Aftershock Film Screening and Panel Discussion
April 12 / Wednesday @ 3:00 pm - 6:00 pm PDT
In California, like much of the United States, Black mothers who give birth are four to six times as likely to die from pregnancy/birth-related causes and twice as likely to suffer a maternal morbidity (such as hemorrhage or infection) than those in all other racial/ethnic groups (California Pregnancy-Associated Mortality Review, 2018). According to the National Vital Statistics System, in 2020, the maternal mortality rate for Black women in the United States was 55.3 deaths per 100,000 live births, almost three times the rate for White women.
In recognition of Black Maternal Health Week (April 11-17), an effort to build awareness, activism, and community-building to amplify the voices, perspectives and lived experiences of Black Moms and birthing people, the Black Leadership Council (BLC), along with invited partners, First 5 of Alameda County Fathers Corps, Alameda Heath Systems’ BElovedBIRTH Black Centering, and the California Black Health Network, will screen the film Aftershock – a thoughtful and powerful example of the impact that maternal mortality has on our community and Black families.
A post-film panel discussion will feature:
- Filmmaker Tonya Lewis Lee
- Featured fathers Omari Maynard and Bruce McIntyre
- Rhonda Smith, Executive Director of the California Black Health Network
- BElovedBIRTH Black Centering Program Director Jyesha Wren
Moderated by Tasha Henneman, Director of the Black Leadership Council and PRC’s Chief of Policy and Government Affairs, and Kevin Bremond, Founder and Executive Director of the Fathers Corps.
About the Film: In October 2019, 30-year-old Shamony Gibson tragically died 13 days following the birth of her son. Two months later, we began filming Shamony’s surviving mother, Shawnee Benton Gibson, and bereaved partner, Omari Maynard, as they began to process what happened and figure out their new normal.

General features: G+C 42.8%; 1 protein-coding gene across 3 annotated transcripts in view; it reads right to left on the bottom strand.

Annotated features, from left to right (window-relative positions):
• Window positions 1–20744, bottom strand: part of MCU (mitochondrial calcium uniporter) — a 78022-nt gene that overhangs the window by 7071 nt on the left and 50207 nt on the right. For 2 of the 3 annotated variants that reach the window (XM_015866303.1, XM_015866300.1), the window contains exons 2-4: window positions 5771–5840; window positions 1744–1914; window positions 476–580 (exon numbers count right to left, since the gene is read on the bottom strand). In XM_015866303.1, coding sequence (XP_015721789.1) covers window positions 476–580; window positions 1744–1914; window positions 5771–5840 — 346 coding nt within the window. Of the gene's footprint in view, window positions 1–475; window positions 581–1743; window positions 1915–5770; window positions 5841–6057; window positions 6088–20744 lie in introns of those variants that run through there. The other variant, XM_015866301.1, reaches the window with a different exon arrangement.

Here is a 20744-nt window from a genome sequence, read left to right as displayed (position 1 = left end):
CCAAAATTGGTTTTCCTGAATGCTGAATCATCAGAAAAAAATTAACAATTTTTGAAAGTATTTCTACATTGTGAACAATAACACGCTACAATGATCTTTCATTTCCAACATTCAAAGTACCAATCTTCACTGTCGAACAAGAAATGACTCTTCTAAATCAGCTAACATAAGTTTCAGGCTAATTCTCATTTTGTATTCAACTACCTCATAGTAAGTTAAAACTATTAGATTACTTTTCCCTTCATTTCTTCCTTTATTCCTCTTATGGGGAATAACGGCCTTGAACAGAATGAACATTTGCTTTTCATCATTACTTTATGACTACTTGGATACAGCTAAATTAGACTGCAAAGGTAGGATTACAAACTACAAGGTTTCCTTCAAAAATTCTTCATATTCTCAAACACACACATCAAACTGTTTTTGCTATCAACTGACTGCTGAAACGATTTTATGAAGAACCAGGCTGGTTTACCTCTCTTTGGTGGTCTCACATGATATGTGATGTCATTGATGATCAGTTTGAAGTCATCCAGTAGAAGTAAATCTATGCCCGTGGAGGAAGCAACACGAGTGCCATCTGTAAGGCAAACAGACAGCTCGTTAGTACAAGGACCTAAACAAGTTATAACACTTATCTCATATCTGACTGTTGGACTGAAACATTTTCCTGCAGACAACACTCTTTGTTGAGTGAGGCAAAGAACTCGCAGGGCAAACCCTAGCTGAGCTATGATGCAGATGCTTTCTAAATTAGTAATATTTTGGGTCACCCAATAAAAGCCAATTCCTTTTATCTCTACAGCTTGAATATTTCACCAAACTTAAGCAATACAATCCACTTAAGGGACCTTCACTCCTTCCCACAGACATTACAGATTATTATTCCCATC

In April 2020, 26-year-old Amber Rose Isaac, died due to an emergency c-section. Within weeks of Amber’s death, Omari reached out to Amber’s surviving partner Bruce McIntyre and a lifelong bond was formed. Together, Omari and Bruce begin the fight for justice for their partners with their families and community by their side, while caring for their children as newly single parents.
Throughout the film, we witness these two families become ardent activists in the maternal health space, seeking justice through legislation, medical accountability, community, and the power of art. Their work introduces us to a myriad of people including a growing brotherhood of surviving Black fathers, along with the work of midwives and physicians on the ground fighting for institutional reform. Through their collective journeys, we find ourselves on the front lines of the growing birth justice movement that is demanding systemic change within our medical system and government.
For questions please contact Tasha Henneman at: firstname.lastname@example.org; 510.504.0836
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